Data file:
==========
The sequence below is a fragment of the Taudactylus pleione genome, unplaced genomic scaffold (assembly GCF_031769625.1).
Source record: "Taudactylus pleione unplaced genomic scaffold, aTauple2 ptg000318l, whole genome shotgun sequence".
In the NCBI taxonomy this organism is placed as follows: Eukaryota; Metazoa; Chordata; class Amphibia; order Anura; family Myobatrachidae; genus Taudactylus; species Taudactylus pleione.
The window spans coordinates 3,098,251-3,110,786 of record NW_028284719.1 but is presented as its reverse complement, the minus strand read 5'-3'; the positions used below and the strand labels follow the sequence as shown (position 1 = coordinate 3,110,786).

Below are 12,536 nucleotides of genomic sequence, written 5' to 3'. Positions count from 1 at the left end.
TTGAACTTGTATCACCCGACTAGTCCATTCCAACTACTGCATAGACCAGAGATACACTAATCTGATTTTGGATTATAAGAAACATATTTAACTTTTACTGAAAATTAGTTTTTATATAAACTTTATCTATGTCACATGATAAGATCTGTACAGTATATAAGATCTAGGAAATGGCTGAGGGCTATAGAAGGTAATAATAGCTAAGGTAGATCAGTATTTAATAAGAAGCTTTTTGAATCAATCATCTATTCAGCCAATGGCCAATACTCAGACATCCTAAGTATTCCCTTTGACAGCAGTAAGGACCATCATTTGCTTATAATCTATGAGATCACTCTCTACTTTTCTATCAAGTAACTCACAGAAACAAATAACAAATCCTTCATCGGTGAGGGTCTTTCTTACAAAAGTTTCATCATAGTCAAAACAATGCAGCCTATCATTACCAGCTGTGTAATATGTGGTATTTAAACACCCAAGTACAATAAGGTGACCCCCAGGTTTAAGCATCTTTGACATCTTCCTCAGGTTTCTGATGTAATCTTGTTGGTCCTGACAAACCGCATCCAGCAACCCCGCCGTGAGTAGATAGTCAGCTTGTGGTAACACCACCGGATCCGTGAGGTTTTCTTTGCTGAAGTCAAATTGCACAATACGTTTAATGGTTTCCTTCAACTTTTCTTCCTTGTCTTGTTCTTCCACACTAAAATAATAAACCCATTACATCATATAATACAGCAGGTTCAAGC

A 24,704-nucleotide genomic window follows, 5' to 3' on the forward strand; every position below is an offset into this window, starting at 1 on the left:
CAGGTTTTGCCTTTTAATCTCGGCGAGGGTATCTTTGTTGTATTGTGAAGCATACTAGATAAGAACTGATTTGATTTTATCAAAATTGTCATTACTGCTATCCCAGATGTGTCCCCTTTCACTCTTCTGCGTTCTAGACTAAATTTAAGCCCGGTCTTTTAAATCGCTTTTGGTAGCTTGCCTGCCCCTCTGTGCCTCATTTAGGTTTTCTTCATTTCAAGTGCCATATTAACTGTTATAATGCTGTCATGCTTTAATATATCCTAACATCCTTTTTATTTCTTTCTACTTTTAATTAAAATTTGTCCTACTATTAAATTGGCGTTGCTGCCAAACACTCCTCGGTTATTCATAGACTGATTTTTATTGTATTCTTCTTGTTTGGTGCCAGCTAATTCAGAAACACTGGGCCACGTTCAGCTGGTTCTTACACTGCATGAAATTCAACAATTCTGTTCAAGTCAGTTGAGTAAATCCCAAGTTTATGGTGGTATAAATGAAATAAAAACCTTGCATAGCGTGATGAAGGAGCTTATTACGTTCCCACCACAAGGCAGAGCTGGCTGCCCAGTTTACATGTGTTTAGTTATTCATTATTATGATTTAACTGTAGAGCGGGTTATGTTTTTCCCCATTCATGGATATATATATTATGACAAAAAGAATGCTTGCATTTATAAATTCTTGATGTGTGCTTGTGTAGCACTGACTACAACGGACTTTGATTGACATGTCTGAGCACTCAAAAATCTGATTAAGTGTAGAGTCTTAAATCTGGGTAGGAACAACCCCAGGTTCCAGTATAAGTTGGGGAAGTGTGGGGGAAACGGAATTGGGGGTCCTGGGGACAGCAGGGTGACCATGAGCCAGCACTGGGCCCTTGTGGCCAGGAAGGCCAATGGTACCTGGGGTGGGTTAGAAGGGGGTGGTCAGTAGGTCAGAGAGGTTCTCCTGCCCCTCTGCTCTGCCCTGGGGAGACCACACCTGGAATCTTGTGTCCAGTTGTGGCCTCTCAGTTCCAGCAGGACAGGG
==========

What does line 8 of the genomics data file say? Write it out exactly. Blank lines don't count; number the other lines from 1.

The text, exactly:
CAGGTTTTGCCTTTTAATCTCGGCGAGGGTATCTTTGTTGTATTGTGAAGCATACTAGATAAGAACTGATTTGATTTTATCAAAATTGTCATTACTGCTATCCCAGATGTGTCCCCTTTCACTCTTCTGCGTTCTAGACTAAATTTAAGCCCGGTCTTTTAAATCGCTTTTGGTAGCTTGCCTGCCCCTCTGTGCCTCATTTAGGTTTTCTTCATTTCAAGTGCCATATTAACTGTTATAATGCTGTCATGCTTTAATATATCCTAACATCCTTTTTATTTCTTTCTACTTTTAATTAAAATTTGTCCTACTATTAAATTGGCGTTGCTGCCAAACACTCCTCGGTTATTCATAGACTGATTTTTATTGTATTCTTCTTGTTTGGTGCCAGCTAATTCAGAAACACTGGGCCACGTTCAGCTGGTTCTTACACTGCATGAAATTCAACAATTCTGTTCAAGTCAGTTGAGTAAATCCCAAGTTTATGGTGGTATAAATGAAATAAAAACCTTGCATAGCGTGATGAAGGAGCTTATTACGTTCCCACCACAAGGCAGAGCTGGCTGCCCAGTTTACATGTGTTTAGTTATTCATTATTATGATTTAACTGTAGAGCGGGTTATGTTTTTCCCCATTCATGGATATATATATTATGACAAAAAGAATGCTTGCATTTATAAATTCTTGATGTGTGCTTGTGTAGCACTGACTACAACGGACTTTGATTGACATGTCTGAGCACTCAAAAATCTGATTAAGTGTAGAGTCTTAAATCTGGGTAGGAACAACCCCAGGTTCCAGTATAAGTTGGGGAAGTGTGGGGGAAACGGAATTGGGGGTCCTGGGGACAGCAGGGTGACCATGAGCCAGCACTGGGCCCTTGTGGCCAGGAAGGCCAATGGTACCTGGGGTGGGTTAGAAGGGGGTGGTCAGTAGGTCAGAGAGGTTCTCCTGCCCCTCTGCTCTGCCCTGGGGAGACCACACCTGGAATCTTGTGTCCAGTTGTGGCCTCTCAGTTCCAGCAGGACAGGG